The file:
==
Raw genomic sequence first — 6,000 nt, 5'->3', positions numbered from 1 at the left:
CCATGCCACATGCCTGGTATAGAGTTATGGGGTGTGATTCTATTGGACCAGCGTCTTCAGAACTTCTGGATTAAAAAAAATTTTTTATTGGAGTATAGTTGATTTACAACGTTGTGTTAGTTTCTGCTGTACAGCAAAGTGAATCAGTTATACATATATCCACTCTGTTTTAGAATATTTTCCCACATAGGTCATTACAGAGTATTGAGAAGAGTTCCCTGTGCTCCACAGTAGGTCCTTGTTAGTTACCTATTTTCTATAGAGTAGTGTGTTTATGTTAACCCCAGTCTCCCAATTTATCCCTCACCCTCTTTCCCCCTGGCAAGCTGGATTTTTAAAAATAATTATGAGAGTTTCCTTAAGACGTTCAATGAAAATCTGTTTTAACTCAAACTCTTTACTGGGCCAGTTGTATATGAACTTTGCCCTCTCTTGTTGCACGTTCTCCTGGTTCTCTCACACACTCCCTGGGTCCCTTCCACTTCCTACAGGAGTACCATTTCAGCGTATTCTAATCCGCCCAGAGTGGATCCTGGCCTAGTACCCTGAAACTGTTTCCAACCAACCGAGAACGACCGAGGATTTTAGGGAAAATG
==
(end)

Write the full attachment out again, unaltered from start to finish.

Raw genomic sequence first — 6,000 nt, 5'->3', positions numbered from 1 at the left:
CCATGCCACATGCCTGGTATAGAGTTATGGGGTGTGATTCTATTGGACCAGCGTCTTCAGAACTTCTGGATTAAAAAAAATTTTTTATTGGAGTATAGTTGATTTACAACGTTGTGTTAGTTTCTGCTGTACAGCAAAGTGAATCAGTTATACATATATCCACTCTGTTTTAGAATATTTTCCCACATAGGTCATTACAGAGTATTGAGAAGAGTTCCCTGTGCTCCACAGTAGGTCCTTGTTAGTTACCTATTTTCTATAGAGTAGTGTGTTTATGTTAACCCCAGTCTCCCAATTTATCCCTCACCCTCTTTCCCCCTGGCAAGCTGGATTTTTAAAAATAATTATGAGAGTTTCCTTAAGACGTTCAATGAAAATCTGTTTTAACTCAAACTCTTTACTGGGCCAGTTGTATATGAACTTTGCCCTCTCTTGTTGCACGTTCTCCTGGTTCTCTCACACACTCCCTGGGTCCCTTCCACTTCCTACAGGAGTACCATTTCAGCGTATTCTAATCCGCCCAGAGTGGATCCTGGCCTAGTACCCTGAAACTGTTTCCAACCAACCGAGAACGACCGAGGATTTTAGGGAAAATG